How the US—and world—could benefit from Brexit

Economists around the world generally agree that a Brexit will be damaging to the U.K. economy and wider European Union (EU) for some time to come, but some believe that it could give the U.S. and the world at large fresh impetus.

When the majority of British voters voted to leave the EU in a referendum last Thursday, global markets lost $3 trillion in paper losses between Friday and Monday, according to S&P Global.

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Markets appear to be bouncing back, however, and academics and economists believe that while the damage might be long-lasting to the U.K. if and when a proper Brexit occurs, the U.S. could benefit.

"The big giant is the U.S. and, unlike what most people are saying, I don't think that it's obvious that this is a negative for the U.S." Alan Blinder, Economics Professor at Princeton University told CNBC on Wednesday.

"For example, I remember the East Asian crisis in 1997-1998 which was bad for the world economy and a lot of people thought it was going to drag down the U.S. but it was the reverse," he said, speaking to CNBC in Sintra, Portugal, where the European Central Bank is holding its annual forum on central banking.

"It's one huge question mark. There is potential(ly) very large downside for the U.K. and it's hard to imagine any upside. For Europe I think it's a sizable but probably not Titanic(-sized) downside but nobody really knows, it's not like we have a lot of experience with things like that."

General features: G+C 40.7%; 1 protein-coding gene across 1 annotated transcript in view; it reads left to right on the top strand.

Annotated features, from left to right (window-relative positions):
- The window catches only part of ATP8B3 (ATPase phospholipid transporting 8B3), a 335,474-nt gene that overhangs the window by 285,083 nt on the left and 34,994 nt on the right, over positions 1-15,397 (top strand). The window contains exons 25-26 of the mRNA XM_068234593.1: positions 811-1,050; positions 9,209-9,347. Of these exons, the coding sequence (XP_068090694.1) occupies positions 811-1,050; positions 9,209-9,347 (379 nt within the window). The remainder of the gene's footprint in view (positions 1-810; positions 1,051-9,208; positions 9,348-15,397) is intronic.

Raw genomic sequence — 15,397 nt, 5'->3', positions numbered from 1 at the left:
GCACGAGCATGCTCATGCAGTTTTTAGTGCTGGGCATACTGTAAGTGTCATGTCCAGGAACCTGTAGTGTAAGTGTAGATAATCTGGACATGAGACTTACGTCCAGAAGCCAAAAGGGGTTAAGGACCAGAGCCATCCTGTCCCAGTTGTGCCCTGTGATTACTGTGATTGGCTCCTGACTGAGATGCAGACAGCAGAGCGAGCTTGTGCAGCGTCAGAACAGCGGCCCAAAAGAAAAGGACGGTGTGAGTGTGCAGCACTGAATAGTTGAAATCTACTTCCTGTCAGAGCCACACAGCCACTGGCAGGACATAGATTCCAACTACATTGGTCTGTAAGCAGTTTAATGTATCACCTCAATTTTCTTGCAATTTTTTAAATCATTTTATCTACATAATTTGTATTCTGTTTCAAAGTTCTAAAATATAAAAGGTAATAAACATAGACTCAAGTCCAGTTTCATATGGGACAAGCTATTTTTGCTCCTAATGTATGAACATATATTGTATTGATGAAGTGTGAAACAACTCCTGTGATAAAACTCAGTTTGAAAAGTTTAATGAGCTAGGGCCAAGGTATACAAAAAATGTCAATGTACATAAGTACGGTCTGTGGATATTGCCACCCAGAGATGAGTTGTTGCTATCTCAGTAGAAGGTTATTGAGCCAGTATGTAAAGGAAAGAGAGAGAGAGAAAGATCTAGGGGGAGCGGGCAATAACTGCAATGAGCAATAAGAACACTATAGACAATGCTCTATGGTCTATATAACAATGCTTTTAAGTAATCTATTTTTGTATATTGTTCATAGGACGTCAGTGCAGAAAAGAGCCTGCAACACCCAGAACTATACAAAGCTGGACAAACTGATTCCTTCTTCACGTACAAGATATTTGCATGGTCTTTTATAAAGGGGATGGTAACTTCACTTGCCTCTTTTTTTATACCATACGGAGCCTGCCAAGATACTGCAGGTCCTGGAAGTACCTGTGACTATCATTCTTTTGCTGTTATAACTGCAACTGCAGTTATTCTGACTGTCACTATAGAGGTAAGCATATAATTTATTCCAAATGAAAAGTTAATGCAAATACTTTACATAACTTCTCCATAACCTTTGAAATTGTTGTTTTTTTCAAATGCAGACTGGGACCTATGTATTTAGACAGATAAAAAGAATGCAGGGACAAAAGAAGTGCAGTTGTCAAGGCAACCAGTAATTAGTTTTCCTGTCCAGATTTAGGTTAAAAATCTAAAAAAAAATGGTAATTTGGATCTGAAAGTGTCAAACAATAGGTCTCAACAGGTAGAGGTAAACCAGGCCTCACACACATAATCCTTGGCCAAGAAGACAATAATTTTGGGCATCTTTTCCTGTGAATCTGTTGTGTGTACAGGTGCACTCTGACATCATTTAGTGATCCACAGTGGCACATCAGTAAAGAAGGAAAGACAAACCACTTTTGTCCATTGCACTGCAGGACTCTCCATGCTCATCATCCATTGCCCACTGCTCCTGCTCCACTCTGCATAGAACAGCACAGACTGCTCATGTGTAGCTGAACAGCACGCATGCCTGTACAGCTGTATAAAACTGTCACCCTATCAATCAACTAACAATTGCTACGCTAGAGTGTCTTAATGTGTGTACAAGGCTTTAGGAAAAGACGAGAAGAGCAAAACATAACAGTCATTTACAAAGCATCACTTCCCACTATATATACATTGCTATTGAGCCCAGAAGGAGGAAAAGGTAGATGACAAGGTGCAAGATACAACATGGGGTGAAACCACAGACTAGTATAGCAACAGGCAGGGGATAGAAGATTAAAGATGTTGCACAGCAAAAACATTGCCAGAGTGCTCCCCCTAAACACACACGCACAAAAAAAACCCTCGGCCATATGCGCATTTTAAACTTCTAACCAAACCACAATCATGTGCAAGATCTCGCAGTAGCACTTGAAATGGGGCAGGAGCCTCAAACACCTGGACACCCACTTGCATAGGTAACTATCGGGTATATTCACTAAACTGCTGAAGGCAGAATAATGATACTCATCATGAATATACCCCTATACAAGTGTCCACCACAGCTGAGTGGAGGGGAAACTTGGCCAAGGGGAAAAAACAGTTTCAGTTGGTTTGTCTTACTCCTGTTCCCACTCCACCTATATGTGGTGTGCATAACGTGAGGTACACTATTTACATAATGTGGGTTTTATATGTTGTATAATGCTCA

He said such uncertainty was bound to deter investment in Western Europe. "If you were a European multinational or a U.K. one thinking of siting a facility somewhere to serve the world, it's not obvious at all that you go to the EU or U.K. at all with this gigantic question mark hanging over everybody's head."

Blinder believed that the U.S. Federal Reserve would hold off making another interest rate increase in both July and September, "as these things go, September is a long way off and we'll know a lot more about the world economic reaction to Brexit by September than we do now."

Andrew Sheng, distinguished fellow of Fung Global Institute, a Hong Kong-based global think tank, told CNBC that a Brexit was a "wake-up call to the whole world" and was a reaction against globalization.

"I think that those people who feel that they don't have enough access to resources and feel that life is unequal to them are blaming globalization and I think we have to listen to them," he told CNBC in Sintra. "We have to realize that the world has changed very, very fast and people are worried about their jobs, they're worried about immigration and so Brexit is a wake-up call to all of us."

He said he expected to see change as a result of the vote. "People need to realize that during this time of almost traumatic or transformative change such as technology, climate change, migration, terrorism - all these are very confusing and there's where leadership needs to come in and tell people that we have way forward. Then once everyone realizes what we have a stake in it (the future), then we'll all move together."

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